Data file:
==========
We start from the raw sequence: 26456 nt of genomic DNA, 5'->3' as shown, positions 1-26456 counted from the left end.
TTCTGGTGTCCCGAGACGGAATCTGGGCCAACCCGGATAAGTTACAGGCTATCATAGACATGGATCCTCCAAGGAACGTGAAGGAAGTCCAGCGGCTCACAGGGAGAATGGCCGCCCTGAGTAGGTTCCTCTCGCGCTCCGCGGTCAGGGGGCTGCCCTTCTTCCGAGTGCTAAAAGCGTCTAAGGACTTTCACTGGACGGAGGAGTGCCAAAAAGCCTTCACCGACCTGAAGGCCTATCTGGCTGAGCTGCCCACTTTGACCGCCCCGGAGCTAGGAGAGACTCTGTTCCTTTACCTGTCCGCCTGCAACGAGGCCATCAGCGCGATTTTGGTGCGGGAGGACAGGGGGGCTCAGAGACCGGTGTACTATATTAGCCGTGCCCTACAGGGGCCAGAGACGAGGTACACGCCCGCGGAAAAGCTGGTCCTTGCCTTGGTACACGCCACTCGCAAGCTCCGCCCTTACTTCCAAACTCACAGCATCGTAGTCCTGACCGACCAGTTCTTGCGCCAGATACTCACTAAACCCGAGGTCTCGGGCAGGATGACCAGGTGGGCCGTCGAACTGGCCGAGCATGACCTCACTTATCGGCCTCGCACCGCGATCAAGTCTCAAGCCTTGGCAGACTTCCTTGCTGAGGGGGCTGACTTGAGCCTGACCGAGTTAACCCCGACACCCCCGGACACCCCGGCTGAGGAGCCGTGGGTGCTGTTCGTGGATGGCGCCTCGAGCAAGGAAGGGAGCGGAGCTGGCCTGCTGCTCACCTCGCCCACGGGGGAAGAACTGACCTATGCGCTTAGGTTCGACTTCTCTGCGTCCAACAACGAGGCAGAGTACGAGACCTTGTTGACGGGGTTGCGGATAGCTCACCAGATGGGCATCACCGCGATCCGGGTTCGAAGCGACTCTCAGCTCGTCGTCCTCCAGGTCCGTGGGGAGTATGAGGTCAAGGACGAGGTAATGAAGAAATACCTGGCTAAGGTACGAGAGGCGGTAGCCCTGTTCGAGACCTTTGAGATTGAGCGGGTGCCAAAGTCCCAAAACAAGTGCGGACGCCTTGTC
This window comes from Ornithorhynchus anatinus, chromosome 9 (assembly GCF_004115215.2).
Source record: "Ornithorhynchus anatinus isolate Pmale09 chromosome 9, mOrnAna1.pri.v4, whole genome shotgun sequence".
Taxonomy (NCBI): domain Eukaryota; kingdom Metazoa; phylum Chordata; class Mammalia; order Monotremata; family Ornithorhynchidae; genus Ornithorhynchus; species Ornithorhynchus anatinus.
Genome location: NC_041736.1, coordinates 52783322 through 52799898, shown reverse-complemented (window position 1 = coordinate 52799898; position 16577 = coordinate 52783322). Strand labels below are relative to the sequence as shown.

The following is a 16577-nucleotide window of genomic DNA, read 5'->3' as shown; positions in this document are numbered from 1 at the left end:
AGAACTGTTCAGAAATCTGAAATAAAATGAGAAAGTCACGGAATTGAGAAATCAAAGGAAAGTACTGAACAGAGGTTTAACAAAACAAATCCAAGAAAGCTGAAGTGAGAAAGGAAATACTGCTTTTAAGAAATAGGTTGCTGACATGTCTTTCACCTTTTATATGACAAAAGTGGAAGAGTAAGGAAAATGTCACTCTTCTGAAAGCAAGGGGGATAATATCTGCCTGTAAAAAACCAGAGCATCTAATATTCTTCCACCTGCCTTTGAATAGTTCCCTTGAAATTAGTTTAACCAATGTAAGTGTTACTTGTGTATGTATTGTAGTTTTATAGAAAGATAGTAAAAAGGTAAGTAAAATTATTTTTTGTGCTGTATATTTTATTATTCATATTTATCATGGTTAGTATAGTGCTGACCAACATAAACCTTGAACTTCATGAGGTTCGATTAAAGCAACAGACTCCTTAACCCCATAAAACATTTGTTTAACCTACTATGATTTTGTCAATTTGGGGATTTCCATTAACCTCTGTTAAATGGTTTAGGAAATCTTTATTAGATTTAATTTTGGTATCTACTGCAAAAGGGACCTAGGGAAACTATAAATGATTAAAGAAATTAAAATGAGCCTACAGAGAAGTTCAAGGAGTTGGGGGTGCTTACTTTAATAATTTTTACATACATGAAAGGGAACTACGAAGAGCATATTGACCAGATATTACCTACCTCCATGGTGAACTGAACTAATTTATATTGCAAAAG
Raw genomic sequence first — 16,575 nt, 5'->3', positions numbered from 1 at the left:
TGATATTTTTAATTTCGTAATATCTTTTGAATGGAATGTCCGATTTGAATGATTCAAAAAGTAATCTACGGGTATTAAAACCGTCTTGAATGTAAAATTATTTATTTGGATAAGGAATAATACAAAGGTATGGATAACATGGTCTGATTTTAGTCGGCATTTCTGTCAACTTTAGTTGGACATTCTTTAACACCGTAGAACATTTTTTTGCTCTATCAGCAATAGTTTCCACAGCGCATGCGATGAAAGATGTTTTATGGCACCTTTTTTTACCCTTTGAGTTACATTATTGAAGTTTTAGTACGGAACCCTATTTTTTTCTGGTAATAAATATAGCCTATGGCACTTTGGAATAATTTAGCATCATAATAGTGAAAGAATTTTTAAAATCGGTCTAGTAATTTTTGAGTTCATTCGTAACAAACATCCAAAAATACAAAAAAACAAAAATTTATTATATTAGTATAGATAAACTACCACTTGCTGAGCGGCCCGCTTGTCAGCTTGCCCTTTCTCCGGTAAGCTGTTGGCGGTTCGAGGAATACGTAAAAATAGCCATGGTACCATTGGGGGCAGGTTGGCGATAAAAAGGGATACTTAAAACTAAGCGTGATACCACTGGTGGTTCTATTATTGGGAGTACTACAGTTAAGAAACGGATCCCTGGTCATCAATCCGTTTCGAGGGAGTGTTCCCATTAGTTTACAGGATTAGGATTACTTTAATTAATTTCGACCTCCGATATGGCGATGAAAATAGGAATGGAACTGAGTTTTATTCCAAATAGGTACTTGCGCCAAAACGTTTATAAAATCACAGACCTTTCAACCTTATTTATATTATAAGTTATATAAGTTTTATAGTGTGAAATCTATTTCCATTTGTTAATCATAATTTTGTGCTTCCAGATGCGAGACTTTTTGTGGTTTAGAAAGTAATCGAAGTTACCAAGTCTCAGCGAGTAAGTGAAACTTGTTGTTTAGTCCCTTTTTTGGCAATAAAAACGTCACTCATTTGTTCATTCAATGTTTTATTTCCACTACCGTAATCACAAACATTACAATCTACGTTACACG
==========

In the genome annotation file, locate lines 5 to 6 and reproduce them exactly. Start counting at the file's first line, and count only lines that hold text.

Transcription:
Taxonomy (NCBI): domain Eukaryota; kingdom Metazoa; phylum Chordata; class Mammalia; order Monotremata; family Ornithorhynchidae; genus Ornithorhynchus; species Ornithorhynchus anatinus.
Genome location: NC_041736.1, coordinates 52783322 through 52799898, shown reverse-complemented (window position 1 = coordinate 52799898; position 16577 = coordinate 52783322). Strand labels below are relative to the sequence as shown.